I have been busy continuing work on my research project which is due in soon. It relates to this post from November, looking into the economic landscape of one of the poorest counties in the UK, Cornwall. Since then I have tweaked and amended parts of the project to follow a more focused direction for the project to go. When reviewing the images I took in Redruth I found them to disassociate themselves with Cornwall, without any text it was not immediately obvious where the images were taken. Therefore, I went to Camborne which is home to the mining trails designed to take the walker past the old engine houses and mine shafts. It became clear that these types of images were essential for this project to make my viewers aware this was related to Cornwall and to shoot scenes unique to this county.
As well as looking at the history and evidence of a strong mining industry, my travels also took me to St Austell, home to the China Clay industry. These amazing geological scenes showed a different side to Cornwall, it was amazing to see the pits still in use. I didn’t realise how much China Clay is used in everyday items like toothpaste and car interior plastics.
The aim of this project is to simply make people aware of what a strong industrial past this county has had. The fact that mining is so strong in other parts of the world like South America and Australia meant that by the 1970’s many miners left Cornwall, along with their Cornish invented mining tools for chance of succeeding. It is incredible to think that a lot of skill and technique from this county in the corner was passed down to the local miners of these countries today, including of course Cornish pasties!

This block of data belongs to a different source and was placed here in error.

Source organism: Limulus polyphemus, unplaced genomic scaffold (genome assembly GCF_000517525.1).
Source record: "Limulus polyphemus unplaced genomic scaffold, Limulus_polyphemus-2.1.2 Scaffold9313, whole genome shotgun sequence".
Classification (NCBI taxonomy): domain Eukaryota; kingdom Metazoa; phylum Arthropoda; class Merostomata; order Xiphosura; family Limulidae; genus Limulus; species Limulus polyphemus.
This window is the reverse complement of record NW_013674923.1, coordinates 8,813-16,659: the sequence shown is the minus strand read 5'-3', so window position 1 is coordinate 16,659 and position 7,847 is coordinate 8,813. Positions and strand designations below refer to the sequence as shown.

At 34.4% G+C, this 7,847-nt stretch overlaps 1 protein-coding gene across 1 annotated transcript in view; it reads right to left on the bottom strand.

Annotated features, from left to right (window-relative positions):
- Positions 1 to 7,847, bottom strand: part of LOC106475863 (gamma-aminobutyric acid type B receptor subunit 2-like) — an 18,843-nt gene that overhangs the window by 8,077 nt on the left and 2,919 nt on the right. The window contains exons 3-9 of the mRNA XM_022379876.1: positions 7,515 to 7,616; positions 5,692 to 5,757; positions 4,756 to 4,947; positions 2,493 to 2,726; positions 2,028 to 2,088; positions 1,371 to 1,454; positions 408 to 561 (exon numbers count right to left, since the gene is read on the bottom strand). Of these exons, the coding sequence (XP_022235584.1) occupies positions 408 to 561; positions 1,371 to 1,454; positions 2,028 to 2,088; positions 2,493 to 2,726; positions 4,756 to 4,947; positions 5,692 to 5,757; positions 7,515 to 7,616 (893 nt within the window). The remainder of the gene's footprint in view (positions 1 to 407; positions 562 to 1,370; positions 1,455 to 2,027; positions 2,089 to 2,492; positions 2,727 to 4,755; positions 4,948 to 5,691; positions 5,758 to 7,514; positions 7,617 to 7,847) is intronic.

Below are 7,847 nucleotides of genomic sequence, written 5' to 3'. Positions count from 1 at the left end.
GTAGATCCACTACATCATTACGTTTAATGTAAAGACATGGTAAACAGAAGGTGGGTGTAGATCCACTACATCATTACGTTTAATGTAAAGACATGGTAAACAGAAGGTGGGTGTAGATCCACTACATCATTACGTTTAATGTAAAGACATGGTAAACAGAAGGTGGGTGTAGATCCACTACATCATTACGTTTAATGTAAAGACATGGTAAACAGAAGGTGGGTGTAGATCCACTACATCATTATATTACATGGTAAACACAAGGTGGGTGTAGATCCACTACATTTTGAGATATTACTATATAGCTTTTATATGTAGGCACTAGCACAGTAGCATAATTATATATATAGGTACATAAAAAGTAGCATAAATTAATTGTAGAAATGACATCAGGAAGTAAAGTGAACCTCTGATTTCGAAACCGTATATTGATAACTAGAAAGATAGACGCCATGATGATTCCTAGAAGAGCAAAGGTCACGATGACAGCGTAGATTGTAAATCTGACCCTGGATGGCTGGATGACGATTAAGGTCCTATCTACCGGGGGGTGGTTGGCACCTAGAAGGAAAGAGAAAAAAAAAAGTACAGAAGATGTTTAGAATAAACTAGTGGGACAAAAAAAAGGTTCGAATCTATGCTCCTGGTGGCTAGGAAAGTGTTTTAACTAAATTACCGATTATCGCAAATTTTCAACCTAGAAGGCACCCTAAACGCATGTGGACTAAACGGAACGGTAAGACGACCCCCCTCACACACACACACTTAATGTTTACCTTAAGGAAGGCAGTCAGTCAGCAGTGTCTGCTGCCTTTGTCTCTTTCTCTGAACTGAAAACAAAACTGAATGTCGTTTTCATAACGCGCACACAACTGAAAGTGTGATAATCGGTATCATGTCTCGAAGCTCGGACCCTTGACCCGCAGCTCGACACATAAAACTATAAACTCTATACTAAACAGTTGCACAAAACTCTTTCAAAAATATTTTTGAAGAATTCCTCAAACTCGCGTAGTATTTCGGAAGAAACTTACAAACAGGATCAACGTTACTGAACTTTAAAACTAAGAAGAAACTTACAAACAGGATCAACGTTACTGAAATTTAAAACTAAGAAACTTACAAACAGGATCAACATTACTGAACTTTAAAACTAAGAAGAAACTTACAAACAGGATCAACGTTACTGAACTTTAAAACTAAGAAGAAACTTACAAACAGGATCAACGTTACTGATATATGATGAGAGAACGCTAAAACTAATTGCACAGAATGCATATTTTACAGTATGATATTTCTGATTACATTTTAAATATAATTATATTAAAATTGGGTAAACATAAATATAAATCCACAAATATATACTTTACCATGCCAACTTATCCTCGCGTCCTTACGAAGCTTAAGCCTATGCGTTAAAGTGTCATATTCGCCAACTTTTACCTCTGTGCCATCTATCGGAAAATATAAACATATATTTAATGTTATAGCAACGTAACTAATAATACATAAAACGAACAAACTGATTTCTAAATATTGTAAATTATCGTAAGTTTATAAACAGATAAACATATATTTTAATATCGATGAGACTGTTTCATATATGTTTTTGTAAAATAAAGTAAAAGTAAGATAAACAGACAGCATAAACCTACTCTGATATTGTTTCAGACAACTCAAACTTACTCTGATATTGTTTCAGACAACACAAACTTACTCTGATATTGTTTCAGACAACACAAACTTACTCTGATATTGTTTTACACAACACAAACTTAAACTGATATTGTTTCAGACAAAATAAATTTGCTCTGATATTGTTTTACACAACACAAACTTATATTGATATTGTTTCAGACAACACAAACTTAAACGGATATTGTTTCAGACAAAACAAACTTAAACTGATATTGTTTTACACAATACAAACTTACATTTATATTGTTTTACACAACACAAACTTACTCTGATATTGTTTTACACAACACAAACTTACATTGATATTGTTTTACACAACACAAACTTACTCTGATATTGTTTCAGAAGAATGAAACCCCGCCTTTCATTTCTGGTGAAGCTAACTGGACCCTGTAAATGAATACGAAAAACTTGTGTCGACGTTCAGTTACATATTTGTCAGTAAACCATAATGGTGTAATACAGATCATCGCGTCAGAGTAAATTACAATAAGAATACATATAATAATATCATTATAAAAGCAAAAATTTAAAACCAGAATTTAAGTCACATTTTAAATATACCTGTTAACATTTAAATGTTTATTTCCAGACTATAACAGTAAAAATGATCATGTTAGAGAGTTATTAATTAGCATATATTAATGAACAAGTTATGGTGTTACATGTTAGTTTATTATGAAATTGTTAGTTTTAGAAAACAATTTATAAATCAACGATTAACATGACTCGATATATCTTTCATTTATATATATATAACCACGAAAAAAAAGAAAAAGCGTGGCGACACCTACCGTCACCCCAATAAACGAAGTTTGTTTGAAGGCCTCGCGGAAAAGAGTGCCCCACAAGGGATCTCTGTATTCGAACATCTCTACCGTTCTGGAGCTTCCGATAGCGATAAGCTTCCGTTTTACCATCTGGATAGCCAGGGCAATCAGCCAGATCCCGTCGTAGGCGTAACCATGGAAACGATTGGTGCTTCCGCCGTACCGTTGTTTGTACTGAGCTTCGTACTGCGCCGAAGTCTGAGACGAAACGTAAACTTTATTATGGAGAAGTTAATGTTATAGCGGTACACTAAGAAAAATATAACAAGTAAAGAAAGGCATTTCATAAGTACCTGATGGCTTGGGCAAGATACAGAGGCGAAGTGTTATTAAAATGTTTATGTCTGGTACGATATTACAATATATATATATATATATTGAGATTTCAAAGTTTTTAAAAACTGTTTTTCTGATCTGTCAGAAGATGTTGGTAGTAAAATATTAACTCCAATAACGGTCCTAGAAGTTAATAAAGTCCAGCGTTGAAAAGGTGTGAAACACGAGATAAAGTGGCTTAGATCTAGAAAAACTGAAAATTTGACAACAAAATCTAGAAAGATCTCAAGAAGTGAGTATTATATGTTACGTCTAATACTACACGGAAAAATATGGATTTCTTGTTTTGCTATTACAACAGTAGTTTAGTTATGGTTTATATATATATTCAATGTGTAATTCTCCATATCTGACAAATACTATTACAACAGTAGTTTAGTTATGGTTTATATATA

In many respects the project is also for my own personal undertaking, it forms a great excuse to visit and explore parts of this fascinating and varied landscape before I leave it. The fact that I can make the images count for something special is a bonus, a homage to our hard working ancestors.
Please visit my website for more images taken as part of the project! Thanks.